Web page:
The discovery of Baikal is considered one of the most important stages in the study of Siberia. The lake has always attracted people: some were attracted by the abundance of its nature, others by unexplored lands, yet others by mystery and mystical power. Therefore, Baikal has many explorers, and all of them explored the lake through different routes, discovering more and more new territories.
Russians came here in 1643 for the first time, when the Cossack Kurbat Ivanov and his squad got here from the Verkhnelensky jail to the western coast of the lake, coming to it directly opposite to the island of Olkhon. Ivanov compiled the “Drawing of Lake Baikal and Rivers and Lands Adjacent to Baikal”: this was the first schematic map of the places visited by the Cossacks. Then the lake was given its modern name derived from the Buryat “Baigal Dalai” and meaning “a large lake” or “sea”.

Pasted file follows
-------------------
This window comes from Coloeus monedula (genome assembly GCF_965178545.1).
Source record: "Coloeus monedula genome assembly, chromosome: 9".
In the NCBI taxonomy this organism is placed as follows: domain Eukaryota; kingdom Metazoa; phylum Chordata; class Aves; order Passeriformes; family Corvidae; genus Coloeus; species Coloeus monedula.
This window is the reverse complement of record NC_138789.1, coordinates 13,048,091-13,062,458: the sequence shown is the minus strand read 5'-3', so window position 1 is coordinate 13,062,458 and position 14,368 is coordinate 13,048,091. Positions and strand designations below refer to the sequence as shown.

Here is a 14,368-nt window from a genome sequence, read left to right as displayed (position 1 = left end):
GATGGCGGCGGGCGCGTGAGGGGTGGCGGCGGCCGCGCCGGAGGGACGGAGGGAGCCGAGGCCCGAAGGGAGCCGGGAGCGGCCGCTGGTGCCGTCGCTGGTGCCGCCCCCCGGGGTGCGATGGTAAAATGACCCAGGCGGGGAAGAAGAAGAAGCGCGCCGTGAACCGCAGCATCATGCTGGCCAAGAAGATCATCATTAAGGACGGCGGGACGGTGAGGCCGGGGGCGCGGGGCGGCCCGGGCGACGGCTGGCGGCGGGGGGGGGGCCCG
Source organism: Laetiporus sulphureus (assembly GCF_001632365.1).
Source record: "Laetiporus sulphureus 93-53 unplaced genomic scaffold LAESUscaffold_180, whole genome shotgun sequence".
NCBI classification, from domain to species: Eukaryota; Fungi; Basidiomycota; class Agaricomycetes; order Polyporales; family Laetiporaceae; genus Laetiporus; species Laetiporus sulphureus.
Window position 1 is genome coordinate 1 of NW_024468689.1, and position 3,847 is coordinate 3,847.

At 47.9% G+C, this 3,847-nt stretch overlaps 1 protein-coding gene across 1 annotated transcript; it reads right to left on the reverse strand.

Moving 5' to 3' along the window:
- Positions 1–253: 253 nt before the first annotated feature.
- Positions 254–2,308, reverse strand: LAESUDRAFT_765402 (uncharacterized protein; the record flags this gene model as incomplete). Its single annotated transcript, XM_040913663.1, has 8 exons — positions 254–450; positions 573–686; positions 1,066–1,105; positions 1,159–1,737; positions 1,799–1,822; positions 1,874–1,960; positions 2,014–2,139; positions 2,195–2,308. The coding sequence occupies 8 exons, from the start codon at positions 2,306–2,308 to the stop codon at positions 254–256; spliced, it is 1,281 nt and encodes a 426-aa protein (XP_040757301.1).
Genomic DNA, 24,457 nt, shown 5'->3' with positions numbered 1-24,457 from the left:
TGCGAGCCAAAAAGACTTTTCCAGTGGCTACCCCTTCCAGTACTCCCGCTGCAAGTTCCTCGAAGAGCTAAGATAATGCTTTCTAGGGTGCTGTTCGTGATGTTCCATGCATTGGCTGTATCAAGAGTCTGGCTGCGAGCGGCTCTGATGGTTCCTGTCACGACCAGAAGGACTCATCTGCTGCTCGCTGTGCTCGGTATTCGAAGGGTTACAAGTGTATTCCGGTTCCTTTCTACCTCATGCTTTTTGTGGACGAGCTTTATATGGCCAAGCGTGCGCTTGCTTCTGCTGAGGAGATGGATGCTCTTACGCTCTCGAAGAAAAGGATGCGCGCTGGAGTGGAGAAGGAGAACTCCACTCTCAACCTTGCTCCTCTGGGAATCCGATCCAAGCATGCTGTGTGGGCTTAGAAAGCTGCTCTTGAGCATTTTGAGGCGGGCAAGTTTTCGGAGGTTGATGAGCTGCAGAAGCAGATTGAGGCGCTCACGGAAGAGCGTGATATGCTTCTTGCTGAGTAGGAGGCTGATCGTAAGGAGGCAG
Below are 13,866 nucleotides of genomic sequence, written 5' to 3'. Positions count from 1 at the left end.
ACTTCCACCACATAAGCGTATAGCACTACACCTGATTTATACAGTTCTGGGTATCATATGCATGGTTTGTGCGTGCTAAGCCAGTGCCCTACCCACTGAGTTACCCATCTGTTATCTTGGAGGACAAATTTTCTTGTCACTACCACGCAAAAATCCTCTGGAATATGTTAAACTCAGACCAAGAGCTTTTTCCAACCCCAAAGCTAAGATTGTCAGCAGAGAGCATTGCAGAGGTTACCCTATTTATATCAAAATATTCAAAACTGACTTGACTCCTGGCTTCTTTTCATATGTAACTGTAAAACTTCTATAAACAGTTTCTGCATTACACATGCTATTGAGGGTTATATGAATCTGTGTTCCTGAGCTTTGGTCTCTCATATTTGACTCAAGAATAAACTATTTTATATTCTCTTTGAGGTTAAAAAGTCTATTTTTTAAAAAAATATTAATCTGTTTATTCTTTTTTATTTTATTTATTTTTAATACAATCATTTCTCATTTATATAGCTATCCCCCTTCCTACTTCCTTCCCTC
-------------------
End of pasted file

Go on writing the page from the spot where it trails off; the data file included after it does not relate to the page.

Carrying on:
Our infographics will show you the stages in the discovery of Baikal that have become the most significant, as well as the routes used in the exploration of the lake.
5 Eiffel Towers or 17 Big Ben Towers: our infographics will starkly illustrate the depth of Baikal.
What if you put Baikal on the map of three different countries and two islands? We did it to see how the lake compares.
This infographic will tell you more about different kids of Baikal ices, when the lake is covered with ice and how long it is frozen over.
Numerous rock outcrops on the coast of Baikal have long attracted the attention of famous researchers and geologists who were stunned by the beauty of these places.